glickscomicpicks@gmail.com

(There’s also something to be said for the most entertaining story in a series that trafficks in realism and believability to involve C4-sniffing butterflies, but I can’t figure out what it is…)

DC Previews Picks: May 2015

February 20, 2015

I was prepared to talk about the new titles arriving post-”Convergence” in June, but then I read that “Lucifer” was getting a pilot order from Fox today.  Now I really like the Mike Carey-written “Sandman” spinoff that effectively hails from the land of “far better than it has any right to be.”  The problem here lies in the description that the Hollywood Reporter is giving for the pilot is… troubling.  Imagine if you will a Lucifer who abandons Hell and takes up residence in Los Angeles (so far so, good...) where he spends his days amusing himself by helping the LAPD arrest criminals.

Let me put on my “Angry Fanboy” hat for a minute so I can go NO!  NO!  NO!  NO!  NO!  NO!  NO!  NO!  NO!  NO!  NOOOOOOOOOO!

Not only is it an incredibly wrongheaded approach to the character, it’s a reductive one as well.  You take the majesty and grandeur of the character that he had in “Sandman” and his solo title and strip it away to give us another goddamn police show!  This is network television so it’s likely that the driving narrative of “Lucifer,” of the Morningstar’s quest to prove himself better than his creator by embarking on the creation of his own universe, may have been too expensive to pull off and would’ve offended who knows how many religious types.  As if calling a show “Lucifer” isn’t going to do that regardless.  I have no intention of watching “Lucifer:  The Cop Show,” and unless its creative team -- including uberproducer Jerry Bruckheimer, “Underworld” and “Sleepy Hollow” director Len Wiseman, and “Californication” creator Tom Kapinos -- decide to, you know, actually adapt the comic they’ve decided to bring to TV I’ll just keep that hour reserved for when Seth Rogen and Evan Handler’s “Preacher” adaptation hits.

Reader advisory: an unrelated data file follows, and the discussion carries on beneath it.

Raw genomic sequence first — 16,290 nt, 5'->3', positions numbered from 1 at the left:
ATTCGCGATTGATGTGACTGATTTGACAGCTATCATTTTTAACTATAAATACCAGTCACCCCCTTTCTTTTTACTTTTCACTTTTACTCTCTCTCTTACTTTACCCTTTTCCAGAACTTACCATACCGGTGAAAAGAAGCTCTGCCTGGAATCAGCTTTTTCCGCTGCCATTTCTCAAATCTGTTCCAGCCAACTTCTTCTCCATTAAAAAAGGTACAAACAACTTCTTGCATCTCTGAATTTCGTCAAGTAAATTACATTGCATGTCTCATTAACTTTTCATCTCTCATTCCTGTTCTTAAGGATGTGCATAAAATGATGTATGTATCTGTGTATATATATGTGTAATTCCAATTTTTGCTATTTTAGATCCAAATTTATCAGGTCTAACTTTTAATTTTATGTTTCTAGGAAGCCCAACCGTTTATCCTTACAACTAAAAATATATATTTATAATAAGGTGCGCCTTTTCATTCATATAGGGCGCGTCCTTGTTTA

Yeah, that’s enough “Angry Fanboy” for now.  My thoughts on all of the not-”Convergence”-related comics follow the break:

Read the rest of this entry »

Comic Picks #178: Akira

February 19, 2015

There's a lot more to the manga compared to what you saw in the movie.  Maybe not as mind-blowing, but still worth a look.

00:0000:00